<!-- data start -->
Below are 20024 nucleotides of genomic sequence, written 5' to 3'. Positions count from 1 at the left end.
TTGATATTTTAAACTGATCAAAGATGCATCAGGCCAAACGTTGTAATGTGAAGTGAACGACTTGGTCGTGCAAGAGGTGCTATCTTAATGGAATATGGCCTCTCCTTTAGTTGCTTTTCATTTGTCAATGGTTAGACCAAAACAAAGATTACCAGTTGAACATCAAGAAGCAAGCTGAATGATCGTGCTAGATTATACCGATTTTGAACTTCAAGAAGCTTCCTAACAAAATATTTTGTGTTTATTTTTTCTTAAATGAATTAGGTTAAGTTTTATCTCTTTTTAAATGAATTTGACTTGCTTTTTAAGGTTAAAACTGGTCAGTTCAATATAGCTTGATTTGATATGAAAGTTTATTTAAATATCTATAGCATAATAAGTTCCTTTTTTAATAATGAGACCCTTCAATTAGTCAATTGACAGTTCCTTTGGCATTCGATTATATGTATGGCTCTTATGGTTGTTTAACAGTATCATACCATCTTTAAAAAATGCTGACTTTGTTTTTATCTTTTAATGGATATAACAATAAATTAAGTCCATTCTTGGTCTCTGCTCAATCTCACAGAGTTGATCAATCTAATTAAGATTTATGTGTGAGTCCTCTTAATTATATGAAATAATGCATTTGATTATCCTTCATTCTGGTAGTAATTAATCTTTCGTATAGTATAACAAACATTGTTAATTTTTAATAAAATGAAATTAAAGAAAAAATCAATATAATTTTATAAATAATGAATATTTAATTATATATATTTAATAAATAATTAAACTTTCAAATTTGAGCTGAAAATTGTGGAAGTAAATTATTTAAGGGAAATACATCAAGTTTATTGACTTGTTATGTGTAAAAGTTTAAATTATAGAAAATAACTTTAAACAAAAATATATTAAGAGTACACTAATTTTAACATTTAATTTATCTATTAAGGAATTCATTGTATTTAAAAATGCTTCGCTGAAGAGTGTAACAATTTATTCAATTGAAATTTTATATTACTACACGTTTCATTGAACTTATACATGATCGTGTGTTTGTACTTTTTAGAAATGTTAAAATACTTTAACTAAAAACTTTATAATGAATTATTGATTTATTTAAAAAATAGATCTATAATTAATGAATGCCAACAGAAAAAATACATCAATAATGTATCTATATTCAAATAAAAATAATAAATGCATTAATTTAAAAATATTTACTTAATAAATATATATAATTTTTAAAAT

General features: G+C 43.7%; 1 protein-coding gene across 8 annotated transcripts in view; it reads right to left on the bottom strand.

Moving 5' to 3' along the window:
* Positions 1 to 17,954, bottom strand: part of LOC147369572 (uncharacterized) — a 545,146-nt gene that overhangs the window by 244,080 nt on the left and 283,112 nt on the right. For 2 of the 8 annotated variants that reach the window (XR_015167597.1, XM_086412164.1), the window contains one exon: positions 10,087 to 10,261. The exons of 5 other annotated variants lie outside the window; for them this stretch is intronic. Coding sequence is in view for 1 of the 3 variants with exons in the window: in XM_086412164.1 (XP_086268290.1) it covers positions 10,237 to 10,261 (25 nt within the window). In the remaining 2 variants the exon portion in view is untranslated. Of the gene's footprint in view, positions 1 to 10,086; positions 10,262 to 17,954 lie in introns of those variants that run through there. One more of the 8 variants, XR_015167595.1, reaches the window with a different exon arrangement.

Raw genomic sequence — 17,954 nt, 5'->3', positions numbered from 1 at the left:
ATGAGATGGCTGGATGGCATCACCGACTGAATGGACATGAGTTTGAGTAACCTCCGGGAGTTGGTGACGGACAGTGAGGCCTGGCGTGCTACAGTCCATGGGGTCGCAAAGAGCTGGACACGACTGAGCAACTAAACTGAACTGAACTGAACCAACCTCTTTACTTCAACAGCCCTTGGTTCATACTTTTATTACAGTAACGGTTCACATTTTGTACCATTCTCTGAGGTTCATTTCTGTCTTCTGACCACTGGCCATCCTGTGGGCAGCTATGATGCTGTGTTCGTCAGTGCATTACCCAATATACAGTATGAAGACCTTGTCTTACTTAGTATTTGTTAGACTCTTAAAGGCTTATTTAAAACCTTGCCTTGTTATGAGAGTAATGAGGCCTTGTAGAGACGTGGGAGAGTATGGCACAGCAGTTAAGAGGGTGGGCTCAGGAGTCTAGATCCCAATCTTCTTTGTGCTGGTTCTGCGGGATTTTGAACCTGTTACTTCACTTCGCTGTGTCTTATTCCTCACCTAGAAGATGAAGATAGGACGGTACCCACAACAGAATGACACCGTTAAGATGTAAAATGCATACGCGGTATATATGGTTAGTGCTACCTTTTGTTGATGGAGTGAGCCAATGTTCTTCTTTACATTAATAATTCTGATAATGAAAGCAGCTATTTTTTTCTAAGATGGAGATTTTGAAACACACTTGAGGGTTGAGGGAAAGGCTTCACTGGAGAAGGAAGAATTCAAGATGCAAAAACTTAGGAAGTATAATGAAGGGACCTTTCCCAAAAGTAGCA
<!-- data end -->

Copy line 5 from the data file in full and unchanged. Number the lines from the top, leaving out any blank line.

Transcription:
* Positions 1 to 17,954, bottom strand: part of LOC147369572 (uncharacterized) — a 545,146-nt gene that overhangs the window by 244,080 nt on the left and 283,112 nt on the right. For 2 of the 8 annotated variants that reach the window (XR_015167597.1, XM_086412164.1), the window contains one exon: positions 10,087 to 10,261. The exons of 5 other annotated variants lie outside the window; for them this stretch is intronic. Coding sequence is in view for 1 of the 3 variants with exons in the window: in XM_086412164.1 (XP_086268290.1) it covers positions 10,237 to 10,261 (25 nt within the window). In the remaining 2 variants the exon portion in view is untranslated. Of the gene's footprint in view, positions 1 to 10,086; positions 10,262 to 17,954 lie in introns of those variants that run through there. One more of the 8 variants, XR_015167595.1, reaches the window with a different exon arrangement.